Protests after school bans 'obscene' books

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The Independent Online
FIVE books on a list of suggested titles for teenagers studying Higher English - including Alice Walker's Pulitzer Prize-winning work, The Color Purple, and books by an acclaimed contemporary Scottish writer - have been banned at a school in Scotland after complaints that they are obscene and disgusting.

The move has raised protests about censorship by Strathclyde Regional Council, the largest education authority in Europe.

The books were withdrawn from the library of Johnstone High School in Renfrewshire after complaints from Robert Bonnar, a member of the school board, to the head teacher, George Steele, and Frank Pignatelli, the region's director of education.

The books were put in the 'safekeeping' of the school's principal teacher of English.

As well as The Color Purple, the banned books include two by the contemporary Scottish writer James Kelman, The Chancer and A Greyhound for Breakfast; a collection of short stories, Perfume, by Patrick Suskind, and The Cider House Rules by John Irving.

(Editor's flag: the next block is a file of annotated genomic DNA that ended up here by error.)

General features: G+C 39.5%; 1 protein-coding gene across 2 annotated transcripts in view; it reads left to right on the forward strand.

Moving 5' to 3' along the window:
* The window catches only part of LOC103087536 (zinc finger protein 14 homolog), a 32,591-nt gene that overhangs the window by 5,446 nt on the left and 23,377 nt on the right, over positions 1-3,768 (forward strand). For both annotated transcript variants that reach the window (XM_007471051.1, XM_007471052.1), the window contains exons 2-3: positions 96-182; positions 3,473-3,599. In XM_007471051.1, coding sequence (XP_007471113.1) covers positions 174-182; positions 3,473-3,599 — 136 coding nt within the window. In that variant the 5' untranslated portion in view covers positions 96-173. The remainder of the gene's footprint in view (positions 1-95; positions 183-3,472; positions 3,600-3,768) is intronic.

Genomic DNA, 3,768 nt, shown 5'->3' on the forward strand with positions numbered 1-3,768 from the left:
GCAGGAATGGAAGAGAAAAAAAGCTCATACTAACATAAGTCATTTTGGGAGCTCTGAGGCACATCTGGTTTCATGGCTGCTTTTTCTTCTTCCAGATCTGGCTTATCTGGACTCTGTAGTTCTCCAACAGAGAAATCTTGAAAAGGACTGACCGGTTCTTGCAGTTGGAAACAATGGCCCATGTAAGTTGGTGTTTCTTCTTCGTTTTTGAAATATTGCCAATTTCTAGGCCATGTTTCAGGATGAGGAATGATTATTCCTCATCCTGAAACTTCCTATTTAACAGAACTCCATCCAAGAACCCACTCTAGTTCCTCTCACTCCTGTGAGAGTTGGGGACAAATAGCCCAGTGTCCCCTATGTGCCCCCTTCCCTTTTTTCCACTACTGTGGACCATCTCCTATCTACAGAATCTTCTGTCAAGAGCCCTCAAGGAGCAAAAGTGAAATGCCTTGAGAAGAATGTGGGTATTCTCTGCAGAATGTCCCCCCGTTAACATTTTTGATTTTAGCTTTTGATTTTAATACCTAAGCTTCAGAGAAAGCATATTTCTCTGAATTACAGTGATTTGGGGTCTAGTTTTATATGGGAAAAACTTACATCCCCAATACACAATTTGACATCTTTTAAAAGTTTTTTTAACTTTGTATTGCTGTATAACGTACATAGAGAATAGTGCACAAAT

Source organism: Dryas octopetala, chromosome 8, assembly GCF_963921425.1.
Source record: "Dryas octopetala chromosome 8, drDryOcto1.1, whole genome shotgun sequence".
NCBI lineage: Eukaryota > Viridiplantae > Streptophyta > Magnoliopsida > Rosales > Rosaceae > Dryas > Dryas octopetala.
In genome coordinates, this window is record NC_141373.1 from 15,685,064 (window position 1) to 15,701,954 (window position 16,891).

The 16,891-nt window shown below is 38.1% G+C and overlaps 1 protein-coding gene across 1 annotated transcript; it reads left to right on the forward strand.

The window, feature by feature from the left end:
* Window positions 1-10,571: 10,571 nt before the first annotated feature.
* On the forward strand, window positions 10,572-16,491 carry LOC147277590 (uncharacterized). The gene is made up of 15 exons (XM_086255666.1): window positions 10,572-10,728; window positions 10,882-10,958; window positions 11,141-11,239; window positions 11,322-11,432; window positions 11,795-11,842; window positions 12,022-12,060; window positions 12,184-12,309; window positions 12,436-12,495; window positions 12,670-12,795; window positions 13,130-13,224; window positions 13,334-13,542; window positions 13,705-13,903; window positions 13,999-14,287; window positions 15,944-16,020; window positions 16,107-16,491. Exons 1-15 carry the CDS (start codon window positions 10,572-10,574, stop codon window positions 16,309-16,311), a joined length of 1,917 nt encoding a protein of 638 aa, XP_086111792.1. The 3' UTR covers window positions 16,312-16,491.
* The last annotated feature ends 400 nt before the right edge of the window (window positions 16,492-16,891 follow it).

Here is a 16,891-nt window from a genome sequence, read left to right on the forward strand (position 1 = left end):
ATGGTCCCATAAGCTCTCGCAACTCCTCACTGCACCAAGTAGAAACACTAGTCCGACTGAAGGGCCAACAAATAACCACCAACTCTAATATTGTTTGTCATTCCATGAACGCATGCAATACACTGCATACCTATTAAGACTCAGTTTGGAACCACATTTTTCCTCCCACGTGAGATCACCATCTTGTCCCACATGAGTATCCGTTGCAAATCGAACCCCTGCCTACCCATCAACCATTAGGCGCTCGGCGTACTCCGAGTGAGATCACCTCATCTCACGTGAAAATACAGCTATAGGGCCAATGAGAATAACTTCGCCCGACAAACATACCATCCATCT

Although Mr Bonnar, a former teacher who now runs a picture- framing business, managed to get the five books removed from a reading list of 200, he is still concerned that some of the remaining books on the list contain - on a cursory examination, he says - descriptions of rape, incest, masturbation, violence and casual drug taking.

But Mr Bonnar denies that the removal of the books was censorship.

'It is not a question of censorship. It is just a question of selecting what is appropriate for children,' he said.

Schools in Scotland are allowed wide discretion in the books they choose to study for Higher English, the examination taken at the age of 17, so the list is unlikely to be duplicated exactly elsewhere. James Kelman, one of the authors on the 'banned' list, has written to Mr Pignatelli demanding an explanation and asking if these books are to be banned from study at all other secondary schools in Strathclyde, which includes approximately half the Scottish school population.

He wants to know if the books were objected to on religious or literary grounds.

The letter adds: 'I request that you give an outline of the official position of Strathclyde Region's Department of Education in regard to the function and/or validity of contemporary literary criticism in Higher English studies.'

However, Mr Kelman's letter is not, it must be said, in the style of his books, which are characterised by bleak settings and morose characters who think in and speak with plenty of expletives.

Mr Steele refused to comment and Mr Pignatelli was unavailable.

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